Psalm 53 looks like a repeat of Psalm 14. They are almost identical except for some key word changes. And yet, Rashi, the 11th century commentator, ascribes Psalm 14 as the aftermath of the destruction of the First Temple (586 BCE) and Psalm 53 as following the destruction of the Second Temple (70 CE); Malbim, a 19th century commentator puts Psalm 53 with the withdrawal of the Assyrian troops in 701 BCE. A side benefit of the study of Psalms is exploring Jewish history.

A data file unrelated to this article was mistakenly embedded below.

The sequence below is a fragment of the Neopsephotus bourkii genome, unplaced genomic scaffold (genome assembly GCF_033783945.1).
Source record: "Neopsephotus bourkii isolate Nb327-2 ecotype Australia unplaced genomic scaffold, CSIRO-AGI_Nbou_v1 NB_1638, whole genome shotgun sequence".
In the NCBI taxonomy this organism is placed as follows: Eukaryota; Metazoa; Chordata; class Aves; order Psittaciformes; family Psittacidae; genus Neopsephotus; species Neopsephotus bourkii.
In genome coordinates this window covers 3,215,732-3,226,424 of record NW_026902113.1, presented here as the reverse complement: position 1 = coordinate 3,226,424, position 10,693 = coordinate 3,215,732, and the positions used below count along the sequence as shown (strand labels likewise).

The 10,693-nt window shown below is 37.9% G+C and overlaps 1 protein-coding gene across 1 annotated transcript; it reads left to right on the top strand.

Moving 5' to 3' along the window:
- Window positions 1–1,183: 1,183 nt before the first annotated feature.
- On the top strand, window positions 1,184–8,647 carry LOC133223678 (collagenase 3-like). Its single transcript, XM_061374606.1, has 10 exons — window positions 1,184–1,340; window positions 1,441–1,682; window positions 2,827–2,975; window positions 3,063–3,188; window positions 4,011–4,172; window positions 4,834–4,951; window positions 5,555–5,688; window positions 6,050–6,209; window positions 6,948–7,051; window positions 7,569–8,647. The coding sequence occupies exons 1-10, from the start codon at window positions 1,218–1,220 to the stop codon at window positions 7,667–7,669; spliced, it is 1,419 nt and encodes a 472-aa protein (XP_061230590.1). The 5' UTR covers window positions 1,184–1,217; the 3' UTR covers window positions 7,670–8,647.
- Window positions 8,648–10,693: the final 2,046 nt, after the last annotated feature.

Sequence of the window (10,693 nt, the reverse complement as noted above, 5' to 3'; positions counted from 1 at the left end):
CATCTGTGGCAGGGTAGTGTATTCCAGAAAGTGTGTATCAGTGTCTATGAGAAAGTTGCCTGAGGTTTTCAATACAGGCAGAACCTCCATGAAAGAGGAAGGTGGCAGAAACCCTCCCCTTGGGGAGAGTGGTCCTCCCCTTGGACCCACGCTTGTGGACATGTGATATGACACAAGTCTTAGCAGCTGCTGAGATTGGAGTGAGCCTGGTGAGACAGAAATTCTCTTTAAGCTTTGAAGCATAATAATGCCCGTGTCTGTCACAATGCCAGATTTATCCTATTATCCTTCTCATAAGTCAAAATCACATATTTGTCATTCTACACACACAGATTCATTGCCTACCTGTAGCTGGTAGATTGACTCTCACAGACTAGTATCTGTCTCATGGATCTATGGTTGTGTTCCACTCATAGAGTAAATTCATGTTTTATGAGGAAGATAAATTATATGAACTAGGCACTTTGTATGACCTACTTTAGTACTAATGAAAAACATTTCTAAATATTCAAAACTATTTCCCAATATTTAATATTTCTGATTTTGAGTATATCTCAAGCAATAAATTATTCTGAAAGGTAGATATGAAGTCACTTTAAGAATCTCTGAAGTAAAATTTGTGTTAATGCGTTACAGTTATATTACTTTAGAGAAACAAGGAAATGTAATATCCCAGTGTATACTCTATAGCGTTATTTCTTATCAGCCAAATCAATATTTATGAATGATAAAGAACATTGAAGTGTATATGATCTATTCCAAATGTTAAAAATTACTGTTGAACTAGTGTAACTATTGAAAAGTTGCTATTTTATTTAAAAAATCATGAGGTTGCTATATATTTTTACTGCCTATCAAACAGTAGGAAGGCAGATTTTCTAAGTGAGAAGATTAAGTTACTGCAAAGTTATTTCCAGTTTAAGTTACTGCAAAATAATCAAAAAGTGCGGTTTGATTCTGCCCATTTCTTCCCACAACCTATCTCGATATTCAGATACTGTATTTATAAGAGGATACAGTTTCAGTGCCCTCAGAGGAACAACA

I am fascinated with the ambiguity of Psalms due in part to the lack of capital pronouns in Hebrew. A great example is verse five of this Psalm: “Do they understand those workers of iniquity, who eat up My people as they eat bread and do not call upon God.” Translations differ as to whether this is God talking (My) or the psalmist (my). If it is God, then the Psalmist is engaging in biblio-drama, an imagining to which I am drawn.